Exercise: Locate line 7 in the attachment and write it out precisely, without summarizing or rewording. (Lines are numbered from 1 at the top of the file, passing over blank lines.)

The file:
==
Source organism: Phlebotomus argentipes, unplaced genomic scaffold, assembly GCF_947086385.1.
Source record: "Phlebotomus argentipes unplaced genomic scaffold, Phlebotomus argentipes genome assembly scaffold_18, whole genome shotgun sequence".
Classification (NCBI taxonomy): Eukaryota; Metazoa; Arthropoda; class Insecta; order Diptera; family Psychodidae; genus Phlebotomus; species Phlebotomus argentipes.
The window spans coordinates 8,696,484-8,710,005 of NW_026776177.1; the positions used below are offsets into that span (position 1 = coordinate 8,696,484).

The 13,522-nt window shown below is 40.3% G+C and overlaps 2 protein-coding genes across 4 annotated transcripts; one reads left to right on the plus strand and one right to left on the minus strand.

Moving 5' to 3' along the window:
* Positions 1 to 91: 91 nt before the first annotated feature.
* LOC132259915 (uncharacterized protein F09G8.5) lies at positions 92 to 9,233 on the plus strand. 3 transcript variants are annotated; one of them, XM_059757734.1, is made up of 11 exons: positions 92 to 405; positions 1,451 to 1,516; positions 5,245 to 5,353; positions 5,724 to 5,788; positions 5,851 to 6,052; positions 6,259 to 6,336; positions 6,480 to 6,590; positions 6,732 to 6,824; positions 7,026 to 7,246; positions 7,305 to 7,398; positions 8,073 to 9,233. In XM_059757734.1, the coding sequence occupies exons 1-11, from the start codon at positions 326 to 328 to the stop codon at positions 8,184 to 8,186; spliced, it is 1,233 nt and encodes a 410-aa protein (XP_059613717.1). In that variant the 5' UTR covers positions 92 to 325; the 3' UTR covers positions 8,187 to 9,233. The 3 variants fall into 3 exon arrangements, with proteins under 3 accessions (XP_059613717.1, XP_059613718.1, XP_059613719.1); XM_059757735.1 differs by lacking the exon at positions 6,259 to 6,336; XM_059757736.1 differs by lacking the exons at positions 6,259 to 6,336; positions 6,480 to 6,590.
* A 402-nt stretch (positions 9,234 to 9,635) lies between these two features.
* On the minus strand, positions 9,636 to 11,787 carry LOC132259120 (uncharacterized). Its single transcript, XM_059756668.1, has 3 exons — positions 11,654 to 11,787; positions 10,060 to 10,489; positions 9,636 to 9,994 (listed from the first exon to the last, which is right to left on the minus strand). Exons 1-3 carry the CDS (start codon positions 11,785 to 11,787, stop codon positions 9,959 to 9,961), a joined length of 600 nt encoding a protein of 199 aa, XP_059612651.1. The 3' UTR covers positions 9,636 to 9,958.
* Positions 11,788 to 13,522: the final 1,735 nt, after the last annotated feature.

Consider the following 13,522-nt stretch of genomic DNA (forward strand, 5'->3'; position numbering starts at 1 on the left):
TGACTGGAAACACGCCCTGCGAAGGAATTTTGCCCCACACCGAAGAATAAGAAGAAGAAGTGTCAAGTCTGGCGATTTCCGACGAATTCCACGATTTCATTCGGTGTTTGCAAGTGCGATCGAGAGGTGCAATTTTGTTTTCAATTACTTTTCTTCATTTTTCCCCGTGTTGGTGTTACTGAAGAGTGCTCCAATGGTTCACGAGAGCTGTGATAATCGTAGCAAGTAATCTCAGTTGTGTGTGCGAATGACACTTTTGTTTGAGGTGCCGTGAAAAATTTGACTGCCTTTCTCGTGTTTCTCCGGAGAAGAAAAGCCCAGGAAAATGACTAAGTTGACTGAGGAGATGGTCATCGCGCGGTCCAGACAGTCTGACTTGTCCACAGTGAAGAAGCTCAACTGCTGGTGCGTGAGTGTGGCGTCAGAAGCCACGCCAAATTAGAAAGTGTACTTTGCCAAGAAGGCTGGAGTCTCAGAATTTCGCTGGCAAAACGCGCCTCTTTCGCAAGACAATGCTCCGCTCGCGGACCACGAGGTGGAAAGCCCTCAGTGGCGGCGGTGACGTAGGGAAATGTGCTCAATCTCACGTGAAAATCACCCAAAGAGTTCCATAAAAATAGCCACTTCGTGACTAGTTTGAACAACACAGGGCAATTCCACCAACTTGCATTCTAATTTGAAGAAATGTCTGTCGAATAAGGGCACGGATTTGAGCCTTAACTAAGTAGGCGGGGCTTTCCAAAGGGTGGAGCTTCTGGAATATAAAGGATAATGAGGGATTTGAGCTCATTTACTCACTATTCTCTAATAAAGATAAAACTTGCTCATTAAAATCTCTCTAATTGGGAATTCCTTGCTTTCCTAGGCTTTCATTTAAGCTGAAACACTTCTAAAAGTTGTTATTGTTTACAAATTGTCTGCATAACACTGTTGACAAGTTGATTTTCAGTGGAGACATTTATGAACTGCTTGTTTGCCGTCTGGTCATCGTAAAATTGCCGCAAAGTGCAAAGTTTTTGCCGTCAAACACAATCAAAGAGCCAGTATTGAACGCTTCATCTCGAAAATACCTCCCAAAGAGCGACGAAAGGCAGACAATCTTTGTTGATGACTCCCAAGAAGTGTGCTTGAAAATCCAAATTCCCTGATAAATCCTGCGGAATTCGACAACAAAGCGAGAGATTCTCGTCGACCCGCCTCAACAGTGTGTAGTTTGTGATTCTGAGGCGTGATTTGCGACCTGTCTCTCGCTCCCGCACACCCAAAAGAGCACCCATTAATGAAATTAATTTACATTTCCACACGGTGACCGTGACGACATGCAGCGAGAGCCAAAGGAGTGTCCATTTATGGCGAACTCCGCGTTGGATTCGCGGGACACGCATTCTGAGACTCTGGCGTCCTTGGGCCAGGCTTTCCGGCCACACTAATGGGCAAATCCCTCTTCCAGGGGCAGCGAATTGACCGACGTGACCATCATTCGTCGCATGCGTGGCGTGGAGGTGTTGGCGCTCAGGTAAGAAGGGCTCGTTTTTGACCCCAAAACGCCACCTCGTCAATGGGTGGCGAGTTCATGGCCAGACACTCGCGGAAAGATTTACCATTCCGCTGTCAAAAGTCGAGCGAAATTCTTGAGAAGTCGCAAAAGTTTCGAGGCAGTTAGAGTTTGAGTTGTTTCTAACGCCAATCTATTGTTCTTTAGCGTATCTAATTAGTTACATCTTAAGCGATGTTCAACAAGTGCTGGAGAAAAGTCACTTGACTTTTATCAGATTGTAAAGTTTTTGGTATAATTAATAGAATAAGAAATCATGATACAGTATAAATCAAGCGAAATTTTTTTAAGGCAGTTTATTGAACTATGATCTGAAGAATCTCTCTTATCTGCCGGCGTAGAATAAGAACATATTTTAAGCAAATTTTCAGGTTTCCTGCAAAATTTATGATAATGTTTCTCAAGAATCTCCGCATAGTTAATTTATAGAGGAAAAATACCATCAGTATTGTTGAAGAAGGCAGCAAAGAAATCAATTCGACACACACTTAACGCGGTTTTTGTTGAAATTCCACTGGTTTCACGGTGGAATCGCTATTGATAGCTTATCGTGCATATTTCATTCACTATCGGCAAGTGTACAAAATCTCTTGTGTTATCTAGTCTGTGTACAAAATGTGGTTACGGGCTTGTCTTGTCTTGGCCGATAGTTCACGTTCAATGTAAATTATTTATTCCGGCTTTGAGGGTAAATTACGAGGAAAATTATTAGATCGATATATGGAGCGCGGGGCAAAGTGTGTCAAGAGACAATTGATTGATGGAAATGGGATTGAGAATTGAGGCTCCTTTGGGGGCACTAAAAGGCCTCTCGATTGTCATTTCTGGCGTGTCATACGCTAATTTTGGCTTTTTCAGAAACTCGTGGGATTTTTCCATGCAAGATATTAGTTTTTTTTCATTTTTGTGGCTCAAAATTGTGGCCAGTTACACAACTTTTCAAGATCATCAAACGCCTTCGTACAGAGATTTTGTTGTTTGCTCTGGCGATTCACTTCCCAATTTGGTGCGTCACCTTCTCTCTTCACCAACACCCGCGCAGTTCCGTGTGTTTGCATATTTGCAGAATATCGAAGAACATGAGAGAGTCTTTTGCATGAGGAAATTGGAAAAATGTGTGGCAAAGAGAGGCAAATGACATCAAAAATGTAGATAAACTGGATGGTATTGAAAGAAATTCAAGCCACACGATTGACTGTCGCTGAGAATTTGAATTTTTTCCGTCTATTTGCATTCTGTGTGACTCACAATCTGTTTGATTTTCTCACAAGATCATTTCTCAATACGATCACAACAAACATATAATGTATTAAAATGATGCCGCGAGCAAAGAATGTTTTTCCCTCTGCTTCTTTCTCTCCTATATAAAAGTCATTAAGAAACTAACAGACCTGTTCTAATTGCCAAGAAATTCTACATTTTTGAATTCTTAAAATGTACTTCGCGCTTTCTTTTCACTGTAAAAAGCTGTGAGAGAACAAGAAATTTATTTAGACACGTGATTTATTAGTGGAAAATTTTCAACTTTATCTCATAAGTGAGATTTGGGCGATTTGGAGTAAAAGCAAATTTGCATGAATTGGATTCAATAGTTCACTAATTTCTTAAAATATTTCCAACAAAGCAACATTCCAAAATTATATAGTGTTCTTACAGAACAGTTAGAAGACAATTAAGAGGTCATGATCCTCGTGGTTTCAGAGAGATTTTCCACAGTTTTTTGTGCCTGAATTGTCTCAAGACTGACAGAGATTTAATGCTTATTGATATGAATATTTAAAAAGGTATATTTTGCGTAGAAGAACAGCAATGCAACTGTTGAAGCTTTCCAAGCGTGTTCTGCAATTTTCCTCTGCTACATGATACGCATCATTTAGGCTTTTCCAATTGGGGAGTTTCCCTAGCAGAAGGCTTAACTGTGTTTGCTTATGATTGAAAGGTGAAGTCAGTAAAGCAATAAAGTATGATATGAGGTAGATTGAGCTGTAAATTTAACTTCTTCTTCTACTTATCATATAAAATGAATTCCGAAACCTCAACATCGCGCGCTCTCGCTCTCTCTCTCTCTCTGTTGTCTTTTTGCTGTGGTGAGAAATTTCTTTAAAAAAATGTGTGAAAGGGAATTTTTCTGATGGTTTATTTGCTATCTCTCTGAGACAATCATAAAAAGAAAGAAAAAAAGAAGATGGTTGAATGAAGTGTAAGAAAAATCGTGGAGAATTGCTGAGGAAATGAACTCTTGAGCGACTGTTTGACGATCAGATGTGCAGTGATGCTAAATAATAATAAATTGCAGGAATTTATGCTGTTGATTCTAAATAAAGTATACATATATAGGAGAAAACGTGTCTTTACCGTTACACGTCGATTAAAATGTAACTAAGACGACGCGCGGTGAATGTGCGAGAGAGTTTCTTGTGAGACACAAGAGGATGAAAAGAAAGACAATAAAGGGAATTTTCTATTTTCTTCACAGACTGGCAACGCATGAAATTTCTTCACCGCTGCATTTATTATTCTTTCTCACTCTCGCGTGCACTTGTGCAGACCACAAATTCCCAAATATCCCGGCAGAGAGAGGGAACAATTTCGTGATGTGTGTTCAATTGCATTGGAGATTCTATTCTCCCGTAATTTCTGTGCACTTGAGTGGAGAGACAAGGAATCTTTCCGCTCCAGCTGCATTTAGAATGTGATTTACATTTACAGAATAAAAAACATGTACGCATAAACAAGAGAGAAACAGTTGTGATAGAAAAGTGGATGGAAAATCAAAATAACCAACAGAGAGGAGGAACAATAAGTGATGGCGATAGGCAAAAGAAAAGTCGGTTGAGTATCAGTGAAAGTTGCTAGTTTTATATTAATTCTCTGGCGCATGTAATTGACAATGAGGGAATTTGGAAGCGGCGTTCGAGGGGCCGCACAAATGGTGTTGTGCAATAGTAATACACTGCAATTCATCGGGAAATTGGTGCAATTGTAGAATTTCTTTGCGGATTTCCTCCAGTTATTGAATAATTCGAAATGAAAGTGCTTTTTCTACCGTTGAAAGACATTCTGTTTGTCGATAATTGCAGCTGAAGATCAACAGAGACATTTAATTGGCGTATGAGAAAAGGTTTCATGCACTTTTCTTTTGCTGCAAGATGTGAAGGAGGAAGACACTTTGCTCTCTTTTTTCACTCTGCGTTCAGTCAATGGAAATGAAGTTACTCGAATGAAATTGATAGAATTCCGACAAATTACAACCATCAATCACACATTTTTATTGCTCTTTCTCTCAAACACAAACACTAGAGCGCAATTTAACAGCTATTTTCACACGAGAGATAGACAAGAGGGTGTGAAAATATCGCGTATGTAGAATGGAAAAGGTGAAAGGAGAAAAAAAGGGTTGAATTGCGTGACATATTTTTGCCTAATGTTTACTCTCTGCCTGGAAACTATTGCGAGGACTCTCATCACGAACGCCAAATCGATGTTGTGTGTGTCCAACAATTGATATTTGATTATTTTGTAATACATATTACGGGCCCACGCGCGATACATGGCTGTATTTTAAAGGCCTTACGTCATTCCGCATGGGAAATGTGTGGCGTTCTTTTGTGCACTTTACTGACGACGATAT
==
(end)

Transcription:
* Positions 1 to 91: 91 nt before the first annotated feature.